In your rush to flush, you lose a unique opportunity to assess your health. From colour to consistency, logs on the bottom of the bowl are like tea leaves waiting to be read, potentially predicting such conditions as Crohn’s disease, irritable bowel syndrome, colon cancer, or a bowel obstruction.
If this all sounds (and looks) like a load of crap, it’s time you were schooled in stool.
1. When it comes to frequency, there is no such thing as an ideal number for number two.
You might wonder whether your bathroom habits are normal. Japanese researchers have concluded that the average healthy guy takes a seat about once a day. But the key here is “average.”
Everyone’s colon moves at a slightly different pace, and that means it’s normal and healthy to go anywhere from three times a day to three times a week, says gastroenterologist Richard J. Saad, M.D., M.S., an assistant professor of medicine at the University of Michigan.
The time to worry is when your colonic clock suddenly switches from a decades-long schedule of three times a week to three times a day, says Dr. Saad. “Don’t ignore any sudden change in bowel movements, in terms of their frequency or their form.”
Ah yes, the shape of your scat. Dr. Saad’s research suggests that the healthiest logs resemble smooth sausage links. “Sometimes it can be a little bit on the firmer side—where it’s shaped like a sausage and has a few cracks on the surface—all the way to soft, semiformed blobs,” he says.
But anything harder or softer than that can be a sign that something’s wrong. While deviations in form (or frequency) could be a symptom of something as simple as constipation, they could also indicate a more serious problem, such as irritable bowel syndrome, Crohn’s disease, a bowel obstruction, or maybe even colon or stomach cancer, says T. Lee Baumann, M.D., a medical consultant and the author of Clearing the Air: Art of the Bowel Movement.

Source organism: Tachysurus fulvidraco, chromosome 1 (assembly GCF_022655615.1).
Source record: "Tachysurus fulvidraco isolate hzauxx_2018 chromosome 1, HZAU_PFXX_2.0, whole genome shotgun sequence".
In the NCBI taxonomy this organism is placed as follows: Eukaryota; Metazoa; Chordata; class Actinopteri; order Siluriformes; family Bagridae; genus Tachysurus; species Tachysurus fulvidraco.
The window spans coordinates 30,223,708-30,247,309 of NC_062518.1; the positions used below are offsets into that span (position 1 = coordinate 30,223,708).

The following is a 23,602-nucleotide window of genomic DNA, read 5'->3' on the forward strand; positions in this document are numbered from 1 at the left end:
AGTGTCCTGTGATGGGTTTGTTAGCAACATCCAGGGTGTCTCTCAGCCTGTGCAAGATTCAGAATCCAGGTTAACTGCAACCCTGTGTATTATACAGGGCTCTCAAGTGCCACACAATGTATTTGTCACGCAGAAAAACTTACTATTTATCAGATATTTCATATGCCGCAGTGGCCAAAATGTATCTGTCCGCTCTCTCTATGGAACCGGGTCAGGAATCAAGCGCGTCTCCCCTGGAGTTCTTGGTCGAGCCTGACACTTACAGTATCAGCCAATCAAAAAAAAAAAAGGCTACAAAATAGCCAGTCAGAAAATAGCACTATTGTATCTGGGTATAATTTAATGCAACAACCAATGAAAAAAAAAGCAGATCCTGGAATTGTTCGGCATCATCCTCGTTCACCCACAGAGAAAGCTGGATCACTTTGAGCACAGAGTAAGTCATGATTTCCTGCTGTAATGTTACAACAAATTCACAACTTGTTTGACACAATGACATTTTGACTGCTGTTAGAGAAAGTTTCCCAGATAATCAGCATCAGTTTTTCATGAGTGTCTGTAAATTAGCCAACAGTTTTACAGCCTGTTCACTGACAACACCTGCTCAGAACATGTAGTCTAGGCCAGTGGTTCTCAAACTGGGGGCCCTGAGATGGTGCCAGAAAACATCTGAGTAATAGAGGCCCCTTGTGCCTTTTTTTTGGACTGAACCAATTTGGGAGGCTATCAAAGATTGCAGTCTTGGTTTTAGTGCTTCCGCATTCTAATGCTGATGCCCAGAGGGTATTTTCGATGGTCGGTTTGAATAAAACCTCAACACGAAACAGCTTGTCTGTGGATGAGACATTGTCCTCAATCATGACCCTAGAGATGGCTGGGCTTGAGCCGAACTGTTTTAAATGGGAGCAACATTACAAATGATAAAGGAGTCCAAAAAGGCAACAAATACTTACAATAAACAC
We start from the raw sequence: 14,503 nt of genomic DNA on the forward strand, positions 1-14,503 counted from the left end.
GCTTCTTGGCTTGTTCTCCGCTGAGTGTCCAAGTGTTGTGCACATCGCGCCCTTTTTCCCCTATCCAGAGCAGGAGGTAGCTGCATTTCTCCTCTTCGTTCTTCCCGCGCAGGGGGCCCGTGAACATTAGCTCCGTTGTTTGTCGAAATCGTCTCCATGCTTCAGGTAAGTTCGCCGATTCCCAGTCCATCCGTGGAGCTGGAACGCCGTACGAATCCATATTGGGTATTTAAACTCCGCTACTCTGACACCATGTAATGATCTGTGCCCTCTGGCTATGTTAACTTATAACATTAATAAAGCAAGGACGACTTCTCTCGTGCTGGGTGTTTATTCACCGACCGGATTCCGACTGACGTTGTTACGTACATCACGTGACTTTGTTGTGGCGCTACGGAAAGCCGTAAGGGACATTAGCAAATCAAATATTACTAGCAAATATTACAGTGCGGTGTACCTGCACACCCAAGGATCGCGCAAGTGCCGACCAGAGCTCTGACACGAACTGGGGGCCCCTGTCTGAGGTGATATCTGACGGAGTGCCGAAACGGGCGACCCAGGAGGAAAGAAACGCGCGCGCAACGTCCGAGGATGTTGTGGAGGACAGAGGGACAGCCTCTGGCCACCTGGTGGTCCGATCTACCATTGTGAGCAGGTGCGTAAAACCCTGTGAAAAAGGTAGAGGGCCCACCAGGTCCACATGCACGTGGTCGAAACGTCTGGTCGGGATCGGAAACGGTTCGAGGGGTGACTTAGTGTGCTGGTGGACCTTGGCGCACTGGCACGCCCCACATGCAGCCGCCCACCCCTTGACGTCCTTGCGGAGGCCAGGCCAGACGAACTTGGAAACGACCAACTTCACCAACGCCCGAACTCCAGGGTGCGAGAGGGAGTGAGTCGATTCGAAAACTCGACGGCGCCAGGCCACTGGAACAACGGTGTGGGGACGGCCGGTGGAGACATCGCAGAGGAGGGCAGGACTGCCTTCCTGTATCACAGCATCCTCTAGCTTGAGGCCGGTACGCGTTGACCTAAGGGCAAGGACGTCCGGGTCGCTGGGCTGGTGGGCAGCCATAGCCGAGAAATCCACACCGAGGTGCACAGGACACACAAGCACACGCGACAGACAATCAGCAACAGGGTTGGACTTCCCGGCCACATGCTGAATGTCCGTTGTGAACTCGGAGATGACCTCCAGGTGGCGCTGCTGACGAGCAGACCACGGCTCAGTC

Peer into the porcelain.
Is what you see on the firmer side? Has it been days between trips when it used to be hours? Then consider drinking an extra glass of water with every meal.
According to new research in the American Journal of Gastroenterology, fluid intake is the biggest predictor of constipation. People who consume less water are more likely to suffer constipation than those who drink more.
Adding more insoluble fibre to your diet helps too, says Dr. Baumann. Your body can’t digest this type of roughage, so it passes through your gut and softens your stool.
In fact, a U.K. study found that adding at least 3.5 grams of wheat bran, a type of insoluble fibre, to your daily diet can improve constipation and other aspects of digestion in just two weeks. Try Kellogg’s All-Bran Buds, which has 4.5 grams of insoluble fibre in half a serving.
Now, if you have the opposite problem—you’re producing blobs instead of bratwurst or going more often than ever—swallow some Metamucil or Benefiber.
In an American Pharmacists Association survey, these were the most recommended fibre supplement brands. “Soluble fibre absorbs water and becomes gel-like as it travels through your system,” says Dr. Baumann.
The result: firmer and less frequent faeces. And if these dietary adjustments don’t make a difference? Make an appointment with your GP, ASAP.
This is especially true if what you see in the toilet looks like thin ribbons or pencil-sized strands—a possible sign of a bowel obstruction or even colon cancer.